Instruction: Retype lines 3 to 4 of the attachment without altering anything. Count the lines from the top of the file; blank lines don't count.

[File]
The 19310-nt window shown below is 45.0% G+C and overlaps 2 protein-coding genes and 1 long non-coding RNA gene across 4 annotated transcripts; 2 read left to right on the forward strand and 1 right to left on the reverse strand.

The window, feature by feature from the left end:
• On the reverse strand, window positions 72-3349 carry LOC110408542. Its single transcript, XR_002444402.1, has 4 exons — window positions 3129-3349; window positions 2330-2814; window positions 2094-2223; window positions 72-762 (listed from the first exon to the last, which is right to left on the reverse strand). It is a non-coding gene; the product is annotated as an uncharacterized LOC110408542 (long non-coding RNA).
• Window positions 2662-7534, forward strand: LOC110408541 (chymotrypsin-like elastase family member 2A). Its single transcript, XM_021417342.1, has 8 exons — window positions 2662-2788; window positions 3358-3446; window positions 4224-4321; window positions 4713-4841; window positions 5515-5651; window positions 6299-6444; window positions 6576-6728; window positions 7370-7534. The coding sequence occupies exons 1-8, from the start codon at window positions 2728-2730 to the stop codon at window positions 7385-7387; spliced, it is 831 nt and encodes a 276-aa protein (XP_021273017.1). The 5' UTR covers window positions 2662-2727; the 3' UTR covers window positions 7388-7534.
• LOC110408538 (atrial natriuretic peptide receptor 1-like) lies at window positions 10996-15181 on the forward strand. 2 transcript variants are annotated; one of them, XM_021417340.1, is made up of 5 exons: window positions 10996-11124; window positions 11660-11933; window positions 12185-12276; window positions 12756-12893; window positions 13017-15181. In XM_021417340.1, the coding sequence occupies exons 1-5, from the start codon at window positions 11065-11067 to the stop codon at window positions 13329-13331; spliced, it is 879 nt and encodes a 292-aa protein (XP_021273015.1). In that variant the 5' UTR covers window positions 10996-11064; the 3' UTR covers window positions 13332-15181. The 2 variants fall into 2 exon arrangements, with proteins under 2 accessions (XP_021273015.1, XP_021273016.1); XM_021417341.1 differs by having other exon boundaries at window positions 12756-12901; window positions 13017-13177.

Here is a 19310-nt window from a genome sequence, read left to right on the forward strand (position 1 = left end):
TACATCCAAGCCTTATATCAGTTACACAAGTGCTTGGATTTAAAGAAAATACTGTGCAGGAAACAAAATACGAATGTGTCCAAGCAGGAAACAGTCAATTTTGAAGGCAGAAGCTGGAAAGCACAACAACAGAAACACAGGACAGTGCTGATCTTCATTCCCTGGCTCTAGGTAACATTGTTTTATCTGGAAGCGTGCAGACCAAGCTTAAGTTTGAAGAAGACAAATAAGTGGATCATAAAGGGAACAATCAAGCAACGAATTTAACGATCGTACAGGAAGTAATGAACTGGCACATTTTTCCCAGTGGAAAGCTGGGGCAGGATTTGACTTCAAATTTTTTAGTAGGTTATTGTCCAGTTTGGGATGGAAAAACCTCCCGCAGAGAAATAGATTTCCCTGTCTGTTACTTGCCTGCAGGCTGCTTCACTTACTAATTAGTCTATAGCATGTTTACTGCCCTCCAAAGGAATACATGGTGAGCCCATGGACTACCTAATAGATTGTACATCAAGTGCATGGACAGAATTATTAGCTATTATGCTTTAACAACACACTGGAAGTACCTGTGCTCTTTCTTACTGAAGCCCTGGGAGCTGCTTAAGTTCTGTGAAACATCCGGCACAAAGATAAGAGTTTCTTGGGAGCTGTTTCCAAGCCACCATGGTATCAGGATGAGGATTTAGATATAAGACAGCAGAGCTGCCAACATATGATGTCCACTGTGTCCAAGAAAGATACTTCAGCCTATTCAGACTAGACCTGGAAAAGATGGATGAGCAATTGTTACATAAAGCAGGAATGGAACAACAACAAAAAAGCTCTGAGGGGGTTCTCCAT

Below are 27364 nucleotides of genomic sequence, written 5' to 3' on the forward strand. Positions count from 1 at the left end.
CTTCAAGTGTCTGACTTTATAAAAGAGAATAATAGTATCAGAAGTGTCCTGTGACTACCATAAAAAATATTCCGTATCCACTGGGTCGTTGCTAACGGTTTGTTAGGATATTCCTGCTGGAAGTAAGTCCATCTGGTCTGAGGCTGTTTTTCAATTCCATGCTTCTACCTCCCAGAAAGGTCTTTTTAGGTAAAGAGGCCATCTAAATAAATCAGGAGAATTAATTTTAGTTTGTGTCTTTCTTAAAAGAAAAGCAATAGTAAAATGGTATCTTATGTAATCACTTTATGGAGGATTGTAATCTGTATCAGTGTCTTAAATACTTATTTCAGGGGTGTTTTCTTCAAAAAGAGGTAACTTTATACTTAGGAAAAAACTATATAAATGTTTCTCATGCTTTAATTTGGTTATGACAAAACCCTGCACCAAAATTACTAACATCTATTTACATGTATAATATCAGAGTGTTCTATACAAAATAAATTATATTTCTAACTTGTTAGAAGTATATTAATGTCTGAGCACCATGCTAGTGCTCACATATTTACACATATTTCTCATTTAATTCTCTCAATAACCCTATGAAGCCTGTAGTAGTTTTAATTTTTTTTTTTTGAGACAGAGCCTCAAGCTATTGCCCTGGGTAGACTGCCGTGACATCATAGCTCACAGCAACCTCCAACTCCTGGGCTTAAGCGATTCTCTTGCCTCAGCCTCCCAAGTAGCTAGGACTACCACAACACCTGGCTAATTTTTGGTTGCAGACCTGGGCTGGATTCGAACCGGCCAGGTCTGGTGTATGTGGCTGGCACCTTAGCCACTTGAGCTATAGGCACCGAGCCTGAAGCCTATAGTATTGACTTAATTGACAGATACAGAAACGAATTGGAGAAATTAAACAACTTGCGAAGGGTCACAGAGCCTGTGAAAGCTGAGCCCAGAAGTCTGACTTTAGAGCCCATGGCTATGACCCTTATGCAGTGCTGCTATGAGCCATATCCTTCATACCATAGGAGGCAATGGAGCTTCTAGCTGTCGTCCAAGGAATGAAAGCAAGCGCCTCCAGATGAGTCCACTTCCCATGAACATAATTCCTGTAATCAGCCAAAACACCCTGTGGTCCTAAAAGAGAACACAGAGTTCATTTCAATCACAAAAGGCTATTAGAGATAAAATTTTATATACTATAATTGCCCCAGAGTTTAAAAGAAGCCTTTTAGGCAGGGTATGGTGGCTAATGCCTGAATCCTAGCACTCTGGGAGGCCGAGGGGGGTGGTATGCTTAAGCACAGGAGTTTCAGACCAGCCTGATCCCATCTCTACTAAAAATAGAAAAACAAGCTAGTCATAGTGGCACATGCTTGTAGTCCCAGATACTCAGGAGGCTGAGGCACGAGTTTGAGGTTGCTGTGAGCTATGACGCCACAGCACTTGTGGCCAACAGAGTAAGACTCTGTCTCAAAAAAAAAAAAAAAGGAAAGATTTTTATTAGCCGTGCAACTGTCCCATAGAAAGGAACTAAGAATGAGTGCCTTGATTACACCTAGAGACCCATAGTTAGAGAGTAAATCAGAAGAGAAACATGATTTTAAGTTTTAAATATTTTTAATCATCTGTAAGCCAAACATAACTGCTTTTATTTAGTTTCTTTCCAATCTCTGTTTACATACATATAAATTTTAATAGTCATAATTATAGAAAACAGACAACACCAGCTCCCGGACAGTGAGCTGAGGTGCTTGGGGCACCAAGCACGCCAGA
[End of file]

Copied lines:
• On the reverse strand, window positions 72-3349 carry LOC110408542. Its single transcript, XR_002444402.1, has 4 exons — window positions 3129-3349; window positions 2330-2814; window positions 2094-2223; window positions 72-762 (listed from the first exon to the last, which is right to left on the reverse strand). It is a non-coding gene; the product is annotated as an uncharacterized LOC110408542 (long non-coding RNA).
• Window positions 2662-7534, forward strand: LOC110408541 (chymotrypsin-like elastase family member 2A). Its single transcript, XM_021417342.1, has 8 exons — window positions 2662-2788; window positions 3358-3446; window positions 4224-4321; window positions 4713-4841; window positions 5515-5651; window positions 6299-6444; window positions 6576-6728; window positions 7370-7534. The coding sequence occupies exons 1-8, from the start codon at window positions 2728-2730 to the stop codon at window positions 7385-7387; spliced, it is 831 nt and encodes a 276-aa protein (XP_021273017.1). The 5' UTR covers window positions 2662-2727; the 3' UTR covers window positions 7388-7534.